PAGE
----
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|Title:||The history of Tommy Titmouse, a little boy, who became a great man by minding his learning, doing as he was bid, and being good-natured and obliging to every body. Together with the adventures of the Old Man of the Woods, and other stories equally pleasing and instructive. Embellished with cuts|
|Publisher:||J. Harris, at the Corner of St. Paul's|
|Pages:||1 vol., 63pp.|
|Size:||9.5 x 6.5 cm|
|Illustrations:||Frontispiece plus 15 further wood-cuts|
Images of all pages of this book
The closing conceit of The History of Tommy Titmouse is that its hero, Tommy, once he has become a successful businessman, has ordered 'this book to be published' for the 'amusement and instruction' or all good children (p.52). In reality, its first publisher was Elizabeth Newbery, successor to Francis and John Newbery, who probably published the work in 1786. Certainly, the work was advertised in the London Chronicle in December of that year. Elizabeth Newbery had produced two further editions before 1809, when John Harris, her successor, issued his own. (Roscoe 1973: 142-43 and Moon 1987: 58) The edition in the Hockliffe Collection, was also published by Harris, in 1815, although it is Elizabeth Newbery's firm which receives an endorsement within the book: p.8). By 1815, the book's style and content were rather out of date.
Tommy Titmouse has all the hallmarks of a children's book in the tradition of John Newbery. It focuses on one boy, Tommy, who is small in stature but wishes to make himself a success in the world, a 'great man' as he terms it. He is, on other words, another Giles Gingerbread or Goody Two-Shoes. And the text is remarkably candid about the way to achieve success. As the Old Man of the Woods puts it concisely, 'I must tell you that the first step to being great is to be good, and to mind your learning' (p.18). Indeed, the reader is even vouchsafed what must surely have been the author's rationale for writing such a book (given through the mouthpiece of the Old Man of the Woods, who also writes for children): 'I hope they have a good effect on those whom they are intended to serve,' he says, speaking of his books, 'by making them obedient to their parents and friends, and attentive to their books and good counsel' (p.21). Tommy eventually does become a 'great man' with, inevitably, his own carriage, the key signifier of social status in so many of Newbery's books. The last few pages of the book detail how this was actually accomplished - he was sent as an apprentice to a London trader, and soon took over the business from his master - but we are never allowed to lose sight of the central message, that it is diligent learning and good behaviour which has underlain his success.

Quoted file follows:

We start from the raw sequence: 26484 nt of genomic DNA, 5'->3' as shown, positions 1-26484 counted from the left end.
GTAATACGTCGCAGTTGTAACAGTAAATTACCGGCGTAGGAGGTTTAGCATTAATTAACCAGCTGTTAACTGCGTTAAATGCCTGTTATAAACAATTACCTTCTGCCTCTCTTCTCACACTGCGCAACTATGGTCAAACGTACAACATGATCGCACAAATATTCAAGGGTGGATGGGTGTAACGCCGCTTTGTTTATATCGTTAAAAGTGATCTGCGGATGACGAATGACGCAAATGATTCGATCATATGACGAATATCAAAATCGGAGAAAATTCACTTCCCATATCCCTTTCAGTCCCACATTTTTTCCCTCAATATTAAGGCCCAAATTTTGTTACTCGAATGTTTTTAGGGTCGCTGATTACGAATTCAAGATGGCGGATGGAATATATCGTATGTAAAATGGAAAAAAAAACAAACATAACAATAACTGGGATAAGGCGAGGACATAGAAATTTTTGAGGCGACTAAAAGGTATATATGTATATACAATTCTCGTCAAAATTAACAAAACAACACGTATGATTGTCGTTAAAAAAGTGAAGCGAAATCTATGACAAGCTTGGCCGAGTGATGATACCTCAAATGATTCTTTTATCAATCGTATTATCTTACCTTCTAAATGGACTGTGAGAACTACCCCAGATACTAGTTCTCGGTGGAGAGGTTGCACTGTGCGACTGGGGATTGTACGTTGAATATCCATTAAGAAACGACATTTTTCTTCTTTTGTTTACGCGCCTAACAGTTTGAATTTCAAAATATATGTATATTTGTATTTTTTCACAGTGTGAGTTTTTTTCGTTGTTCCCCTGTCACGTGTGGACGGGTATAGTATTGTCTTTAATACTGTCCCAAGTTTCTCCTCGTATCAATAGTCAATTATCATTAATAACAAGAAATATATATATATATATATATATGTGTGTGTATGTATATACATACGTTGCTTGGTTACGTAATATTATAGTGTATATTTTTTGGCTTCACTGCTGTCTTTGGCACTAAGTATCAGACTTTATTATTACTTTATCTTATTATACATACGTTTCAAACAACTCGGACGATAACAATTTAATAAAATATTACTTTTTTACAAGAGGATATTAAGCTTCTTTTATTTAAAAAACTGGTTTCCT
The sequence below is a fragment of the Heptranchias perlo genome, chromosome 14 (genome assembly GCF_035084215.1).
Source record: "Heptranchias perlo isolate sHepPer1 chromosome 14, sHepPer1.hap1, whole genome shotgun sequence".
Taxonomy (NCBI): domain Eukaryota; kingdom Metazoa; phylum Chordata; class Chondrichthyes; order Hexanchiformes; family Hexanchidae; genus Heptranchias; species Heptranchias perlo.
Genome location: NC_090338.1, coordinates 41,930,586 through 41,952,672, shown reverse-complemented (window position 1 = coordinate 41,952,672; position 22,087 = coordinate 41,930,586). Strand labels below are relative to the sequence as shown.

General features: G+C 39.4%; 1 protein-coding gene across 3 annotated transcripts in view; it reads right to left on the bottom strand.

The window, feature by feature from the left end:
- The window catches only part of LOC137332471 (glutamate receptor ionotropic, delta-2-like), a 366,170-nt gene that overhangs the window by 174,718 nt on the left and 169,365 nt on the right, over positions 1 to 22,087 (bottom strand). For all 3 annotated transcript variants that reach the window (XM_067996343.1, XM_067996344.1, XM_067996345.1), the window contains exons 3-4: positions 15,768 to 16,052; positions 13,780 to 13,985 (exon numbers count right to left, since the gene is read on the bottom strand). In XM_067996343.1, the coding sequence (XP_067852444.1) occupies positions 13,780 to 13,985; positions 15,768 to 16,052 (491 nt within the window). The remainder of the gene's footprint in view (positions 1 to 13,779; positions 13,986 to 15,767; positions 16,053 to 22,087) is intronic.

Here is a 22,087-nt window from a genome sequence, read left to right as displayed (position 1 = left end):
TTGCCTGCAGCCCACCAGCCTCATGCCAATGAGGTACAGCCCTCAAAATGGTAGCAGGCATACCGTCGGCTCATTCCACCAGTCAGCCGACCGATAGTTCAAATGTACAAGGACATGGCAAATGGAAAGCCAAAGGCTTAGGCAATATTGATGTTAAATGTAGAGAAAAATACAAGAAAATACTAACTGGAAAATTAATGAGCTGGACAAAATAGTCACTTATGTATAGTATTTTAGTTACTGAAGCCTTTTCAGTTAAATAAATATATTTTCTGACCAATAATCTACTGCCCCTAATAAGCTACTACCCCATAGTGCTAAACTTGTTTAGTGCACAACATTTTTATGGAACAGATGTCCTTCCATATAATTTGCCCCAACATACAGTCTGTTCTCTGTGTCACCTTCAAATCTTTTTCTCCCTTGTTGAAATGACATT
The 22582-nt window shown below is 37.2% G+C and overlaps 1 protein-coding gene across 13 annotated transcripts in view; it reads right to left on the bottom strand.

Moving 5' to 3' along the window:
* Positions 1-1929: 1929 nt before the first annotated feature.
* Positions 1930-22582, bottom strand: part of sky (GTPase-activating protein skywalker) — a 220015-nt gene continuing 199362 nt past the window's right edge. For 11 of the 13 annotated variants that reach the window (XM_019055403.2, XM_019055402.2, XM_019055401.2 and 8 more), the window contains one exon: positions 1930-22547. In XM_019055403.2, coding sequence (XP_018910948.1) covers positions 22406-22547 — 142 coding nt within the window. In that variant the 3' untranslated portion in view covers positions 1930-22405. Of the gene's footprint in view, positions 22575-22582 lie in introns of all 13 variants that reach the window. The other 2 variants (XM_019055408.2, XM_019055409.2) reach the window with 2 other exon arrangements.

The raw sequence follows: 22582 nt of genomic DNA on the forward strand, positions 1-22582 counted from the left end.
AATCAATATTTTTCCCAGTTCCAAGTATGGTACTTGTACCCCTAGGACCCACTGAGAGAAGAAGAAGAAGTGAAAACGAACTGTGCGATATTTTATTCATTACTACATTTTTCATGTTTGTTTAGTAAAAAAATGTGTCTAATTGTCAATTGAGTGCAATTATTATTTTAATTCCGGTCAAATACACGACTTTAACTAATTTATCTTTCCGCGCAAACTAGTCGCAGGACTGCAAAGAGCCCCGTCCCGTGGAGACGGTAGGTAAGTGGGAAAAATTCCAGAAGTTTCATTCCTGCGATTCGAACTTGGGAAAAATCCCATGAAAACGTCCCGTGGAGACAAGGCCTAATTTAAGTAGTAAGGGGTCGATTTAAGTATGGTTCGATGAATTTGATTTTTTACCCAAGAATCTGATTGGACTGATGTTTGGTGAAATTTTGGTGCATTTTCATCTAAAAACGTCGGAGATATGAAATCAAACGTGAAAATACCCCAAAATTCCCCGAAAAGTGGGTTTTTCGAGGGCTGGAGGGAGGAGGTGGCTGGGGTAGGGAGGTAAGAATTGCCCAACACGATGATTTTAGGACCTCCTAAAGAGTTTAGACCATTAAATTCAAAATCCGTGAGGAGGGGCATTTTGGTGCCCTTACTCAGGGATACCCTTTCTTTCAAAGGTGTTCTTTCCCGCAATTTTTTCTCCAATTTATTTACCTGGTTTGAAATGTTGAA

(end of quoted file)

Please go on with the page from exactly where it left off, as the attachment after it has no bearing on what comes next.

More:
Up until the fulfilment of his ambitions, the book has simply recounted one or two isolated episodes in Tommy's life, all of which demonstrate his virtues. Tommy lives with his uncle, Mr. Worthy, and at his house Tommy proves his honesty, never telling a lie, even to cover up some small transgression (such as knocking down some china from a shelf). His behaviour is commended by Mr. Worthy and by Tommy's nurse, Mrs. Trueby, and Tommy soon becomes famous as the 'best boy in the parish'. His character soon comes to the attention of all the local worthies, and they invite Tommy to their houses so that he will provide an example to their own children. The Old Man of the Woods is just one of the adults who comes to admire Tommy's virtue. Tommy comes to meet him only because his school-friends, who like Tommy, but tease him for his size, tie him to the back of a butcher's dog. The dog gallops off out of town, and eventually brings Tommy to the Old man of the Woods who has lived as a hermit since his wife died and his son went missing. The reader's expectation must be that Tommy is this missing son, but in fact, the Old Man of the Woods' son eventually returns. He had been stolen by gypsies, but has since made good for himself as a merchant in London.
Roscoe, Sydney, John Newbery and his Successors, 1740-1814: A Bibliography, Wormsley, Herts., 1973
Moon, Marjorie, John Harris's books for youth, 1801-1843, revised edition, Winchester, 1987